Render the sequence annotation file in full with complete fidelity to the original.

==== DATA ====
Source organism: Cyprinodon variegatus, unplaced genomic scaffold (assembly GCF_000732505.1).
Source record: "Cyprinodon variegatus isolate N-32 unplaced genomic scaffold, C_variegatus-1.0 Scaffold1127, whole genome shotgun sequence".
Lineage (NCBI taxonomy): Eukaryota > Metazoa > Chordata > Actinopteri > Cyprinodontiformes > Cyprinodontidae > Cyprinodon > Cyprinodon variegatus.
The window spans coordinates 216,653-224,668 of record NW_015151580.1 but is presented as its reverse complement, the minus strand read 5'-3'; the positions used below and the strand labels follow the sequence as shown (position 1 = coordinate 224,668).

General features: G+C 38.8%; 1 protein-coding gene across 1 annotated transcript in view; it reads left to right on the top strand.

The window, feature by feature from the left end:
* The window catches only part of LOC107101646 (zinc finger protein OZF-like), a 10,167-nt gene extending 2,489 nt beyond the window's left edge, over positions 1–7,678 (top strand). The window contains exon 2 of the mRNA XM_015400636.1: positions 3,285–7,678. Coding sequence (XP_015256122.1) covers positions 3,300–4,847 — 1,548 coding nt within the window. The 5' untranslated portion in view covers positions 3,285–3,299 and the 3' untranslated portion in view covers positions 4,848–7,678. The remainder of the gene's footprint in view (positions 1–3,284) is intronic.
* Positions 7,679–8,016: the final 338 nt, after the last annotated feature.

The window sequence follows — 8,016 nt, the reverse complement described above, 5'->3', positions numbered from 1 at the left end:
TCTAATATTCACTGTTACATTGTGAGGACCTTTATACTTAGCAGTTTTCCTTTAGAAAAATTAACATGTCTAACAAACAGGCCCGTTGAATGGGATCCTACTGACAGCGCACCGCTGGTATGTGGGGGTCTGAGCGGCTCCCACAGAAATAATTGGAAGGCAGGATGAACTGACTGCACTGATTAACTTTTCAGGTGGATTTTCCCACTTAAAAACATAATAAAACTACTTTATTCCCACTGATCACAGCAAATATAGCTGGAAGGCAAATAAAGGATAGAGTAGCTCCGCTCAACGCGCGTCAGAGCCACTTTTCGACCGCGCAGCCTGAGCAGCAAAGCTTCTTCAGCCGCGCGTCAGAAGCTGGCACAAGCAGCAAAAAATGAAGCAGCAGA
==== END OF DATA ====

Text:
Source organism: Cyprinodon variegatus, unplaced genomic scaffold (assembly GCF_000732505.1).
Source record: "Cyprinodon variegatus isolate N-32 unplaced genomic scaffold, C_variegatus-1.0 Scaffold1127, whole genome shotgun sequence".
Lineage (NCBI taxonomy): Eukaryota > Metazoa > Chordata > Actinopteri > Cyprinodontiformes > Cyprinodontidae > Cyprinodon > Cyprinodon variegatus.
The window spans coordinates 216,653-224,668 of record NW_015151580.1 but is presented as its reverse complement, the minus strand read 5'-3'; the positions used below and the strand labels follow the sequence as shown (position 1 = coordinate 224,668).

General features: G+C 38.8%; 1 protein-coding gene across 1 annotated transcript in view; it reads left to right on the top strand.

The window, feature by feature from the left end:
* The window catches only part of LOC107101646 (zinc finger protein OZF-like), a 10,167-nt gene extending 2,489 nt beyond the window's left edge, over positions 1–7,678 (top strand). The window contains exon 2 of the mRNA XM_015400636.1: positions 3,285–7,678. Coding sequence (XP_015256122.1) covers positions 3,300–4,847 — 1,548 coding nt within the window. The 5' untranslated portion in view covers positions 3,285–3,299 and the 3' untranslated portion in view covers positions 4,848–7,678. The remainder of the gene's footprint in view (positions 1–3,284) is intronic.
* Positions 7,679–8,016: the final 338 nt, after the last annotated feature.

The window sequence follows — 8,016 nt, the reverse complement described above, 5'->3', positions numbered from 1 at the left end:
TCTAATATTCACTGTTACATTGTGAGGACCTTTATACTTAGCAGTTTTCCTTTAGAAAAATTAACATGTCTAACAAACAGGCCCGTTGAATGGGATCCTACTGACAGCGCACCGCTGGTATGTGGGGGTCTGAGCGGCTCCCACAGAAATAATTGGAAGGCAGGATGAACTGACTGCACTGATTAACTTTTCAGGTGGATTTTCCCACTTAAAAACATAATAAAACTACTTTATTCCCACTGATCACAGCAAATATAGCTGGAAGGCAAATAAAGGATAGAGTAGCTCCGCTCAACGCGCGTCAGAGCCACTTTTCGACCGCGCAGCCTGAGCAGCAAAGCTTCTTCAGCCGCGCGTCAGAAGCTGGCACAAGCAGCAAAAAATGAAGCAGCAGA